Of The Two Big Shifts In The Energy Market, One Is A Surprise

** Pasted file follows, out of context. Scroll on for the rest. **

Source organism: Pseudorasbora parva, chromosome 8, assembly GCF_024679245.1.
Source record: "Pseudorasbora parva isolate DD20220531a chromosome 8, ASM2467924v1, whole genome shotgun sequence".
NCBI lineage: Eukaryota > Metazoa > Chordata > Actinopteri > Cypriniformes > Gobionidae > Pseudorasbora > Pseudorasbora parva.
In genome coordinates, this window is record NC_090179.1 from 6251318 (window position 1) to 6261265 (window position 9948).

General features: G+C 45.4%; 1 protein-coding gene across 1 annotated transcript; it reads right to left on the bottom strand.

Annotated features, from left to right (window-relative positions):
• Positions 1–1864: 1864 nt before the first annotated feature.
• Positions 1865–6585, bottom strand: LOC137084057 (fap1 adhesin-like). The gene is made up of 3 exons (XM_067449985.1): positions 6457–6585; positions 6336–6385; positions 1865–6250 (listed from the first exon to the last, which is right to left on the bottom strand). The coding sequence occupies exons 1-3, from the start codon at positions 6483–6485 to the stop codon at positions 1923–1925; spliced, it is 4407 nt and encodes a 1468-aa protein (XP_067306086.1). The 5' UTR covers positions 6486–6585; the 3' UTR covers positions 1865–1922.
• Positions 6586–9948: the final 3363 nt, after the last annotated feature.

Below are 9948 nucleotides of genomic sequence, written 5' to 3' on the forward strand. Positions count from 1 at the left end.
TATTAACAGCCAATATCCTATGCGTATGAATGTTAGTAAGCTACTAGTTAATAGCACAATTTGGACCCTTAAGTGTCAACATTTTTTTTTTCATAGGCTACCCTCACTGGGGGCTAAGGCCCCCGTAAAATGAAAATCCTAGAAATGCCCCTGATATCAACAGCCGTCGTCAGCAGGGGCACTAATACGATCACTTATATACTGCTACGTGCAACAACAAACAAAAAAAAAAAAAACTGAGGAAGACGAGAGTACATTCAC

Emissions of energy-related carbon dioxide are still rising and are more than 40 per cent higher than in 2000. Despite all the policy measures taken by different countries and mounting evidence of the impact of climate change they are projected to keep growing, albeit more slowly, for the next two decades. Two things, however, have changed. One was predicted, the other is a complete surprise.  The first is the growing role of Asia in global energy consumption. From 18 per cent of the total in 1980, Asian demand has risen to 41 per cent now and is projected to account for almost half by 2040. Two-thirds of all the growth in energy consumption to 2040 will come from Asia. The second change is the re-emergence of the US as one of the world’s leading energy suppliers, meeting its own needs and beginning to export both oil and gas. The shale revolution was completely unexpected. In the 2008 Outlook it is not mentioned. Now, only 10 years later, the US will produce some 7.6m barrels of oil a day from the main shale formations, with the prospect of much more to come. These shifts have affected not just the geography of trade but also prices. In 2008, with Brent crude averaging $97 a barrel, the IEA was anticipating an average of $100 (in 2007 money) over the period to 2015 and double that by 2030. Now, after a brief surge earlier this year, Brent is below $70 a barrel. Financial Times